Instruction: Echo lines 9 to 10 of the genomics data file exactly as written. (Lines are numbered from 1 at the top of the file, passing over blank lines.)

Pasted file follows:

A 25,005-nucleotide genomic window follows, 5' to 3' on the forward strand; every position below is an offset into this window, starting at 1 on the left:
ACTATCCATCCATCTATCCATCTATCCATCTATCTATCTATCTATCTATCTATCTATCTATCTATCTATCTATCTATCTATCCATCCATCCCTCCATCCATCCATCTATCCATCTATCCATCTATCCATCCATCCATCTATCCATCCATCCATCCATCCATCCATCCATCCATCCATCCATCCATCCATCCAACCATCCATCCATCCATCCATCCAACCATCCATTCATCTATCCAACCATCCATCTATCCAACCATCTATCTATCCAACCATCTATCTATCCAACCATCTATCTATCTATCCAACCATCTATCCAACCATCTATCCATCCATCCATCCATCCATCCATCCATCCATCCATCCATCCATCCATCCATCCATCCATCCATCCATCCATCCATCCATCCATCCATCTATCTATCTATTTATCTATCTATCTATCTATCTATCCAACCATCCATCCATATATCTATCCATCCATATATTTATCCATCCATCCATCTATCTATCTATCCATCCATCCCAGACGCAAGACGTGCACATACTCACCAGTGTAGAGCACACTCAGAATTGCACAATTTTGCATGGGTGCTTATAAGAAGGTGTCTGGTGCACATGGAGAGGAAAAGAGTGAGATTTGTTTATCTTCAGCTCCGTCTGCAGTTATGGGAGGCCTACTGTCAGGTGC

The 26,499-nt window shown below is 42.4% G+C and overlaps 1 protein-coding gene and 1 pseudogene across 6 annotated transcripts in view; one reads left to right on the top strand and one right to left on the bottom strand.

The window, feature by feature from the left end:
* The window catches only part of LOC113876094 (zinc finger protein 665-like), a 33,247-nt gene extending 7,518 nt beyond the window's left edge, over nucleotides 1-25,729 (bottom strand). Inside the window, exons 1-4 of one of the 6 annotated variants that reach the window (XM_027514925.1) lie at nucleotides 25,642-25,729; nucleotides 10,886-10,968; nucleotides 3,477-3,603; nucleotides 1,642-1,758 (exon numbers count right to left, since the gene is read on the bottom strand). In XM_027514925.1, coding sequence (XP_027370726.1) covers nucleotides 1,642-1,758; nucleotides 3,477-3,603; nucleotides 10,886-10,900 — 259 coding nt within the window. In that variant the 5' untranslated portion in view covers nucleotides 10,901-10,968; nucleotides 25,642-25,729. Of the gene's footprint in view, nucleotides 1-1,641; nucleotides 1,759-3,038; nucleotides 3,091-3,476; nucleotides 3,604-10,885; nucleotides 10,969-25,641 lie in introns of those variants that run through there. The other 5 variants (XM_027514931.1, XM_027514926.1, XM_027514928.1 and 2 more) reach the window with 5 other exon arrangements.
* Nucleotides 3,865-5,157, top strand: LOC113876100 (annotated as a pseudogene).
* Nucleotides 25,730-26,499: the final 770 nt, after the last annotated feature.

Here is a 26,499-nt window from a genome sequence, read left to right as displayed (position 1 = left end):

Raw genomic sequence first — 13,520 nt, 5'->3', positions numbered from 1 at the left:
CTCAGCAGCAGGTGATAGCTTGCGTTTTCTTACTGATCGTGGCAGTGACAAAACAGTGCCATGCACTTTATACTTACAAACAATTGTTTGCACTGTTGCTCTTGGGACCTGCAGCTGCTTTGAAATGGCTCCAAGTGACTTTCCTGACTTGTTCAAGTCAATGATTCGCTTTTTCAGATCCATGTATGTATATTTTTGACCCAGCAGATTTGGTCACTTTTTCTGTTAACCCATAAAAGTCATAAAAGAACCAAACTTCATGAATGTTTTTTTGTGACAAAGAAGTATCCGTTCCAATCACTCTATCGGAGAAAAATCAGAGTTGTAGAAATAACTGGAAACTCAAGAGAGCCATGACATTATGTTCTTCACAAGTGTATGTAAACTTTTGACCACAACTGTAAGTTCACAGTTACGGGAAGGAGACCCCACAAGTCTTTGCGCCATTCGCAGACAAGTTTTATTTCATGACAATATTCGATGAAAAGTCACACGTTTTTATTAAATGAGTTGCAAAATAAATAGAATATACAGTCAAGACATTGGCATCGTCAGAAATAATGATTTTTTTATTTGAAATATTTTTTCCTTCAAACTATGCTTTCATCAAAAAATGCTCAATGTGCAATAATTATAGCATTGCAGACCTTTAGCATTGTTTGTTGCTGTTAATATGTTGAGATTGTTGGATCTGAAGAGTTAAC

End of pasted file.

Raw genomic sequence first — 13,520 nt, 5'->3', positions numbered from 1 at the left:
CTCAGCAGCAGGTGATAGCTTGCGTTTTCTTACTGATCGTGGCAGTGACAAAACAGTGCCATGCACTTTATACTTACAAACAATTGTTTGCACTGTTGCTCTTGGGACCTGCAGCTGCTTTGAAATGGCTCCAAGTGACTTTCCTGACTTGTTCAAGTCAATGATTCGCTTTTTCAGATCCATGTATGTATATTTTTGACCCAGCAGATTTGGTCACTTTTTCTGTTAACCCATAAAAGTCATAAAAGAACCAAACTTCATGAATGTTTTTTTGTGACAAAGAAGTATCCGTTCCAATCACTCTATCGGAGAAAAATCAGAGTTGTAGAAATAACTGGAAACTCAAGAGAGCCATGACATTATGTTCTTCACAAGTGTATGTAAACTTTTGACCACAACTGTAAGTTCACAGTTACGGGAAGGAGACCCCACAAGTCTTTGCGCCATTCGCAGACAAGTTTTATTTCATGACAATATTCGATGAAAAGTCACACGTTTTTATTAAATGAGTTGCAAAATAAATAGAATATACAGTCAAGACATTGGCATCGTCAGAAATAATGATTTTTTTATTTGAAATATTTTTTCCTTCAAACTATGCTTTCATCAAAAAATGCTCAATGTGCAATAATTATAGCATTGCAGACCTTTAGCATTGTTTGTTGCTGTTAATATGTTGAGATTGTTGGATCTGAAGAGTTAAC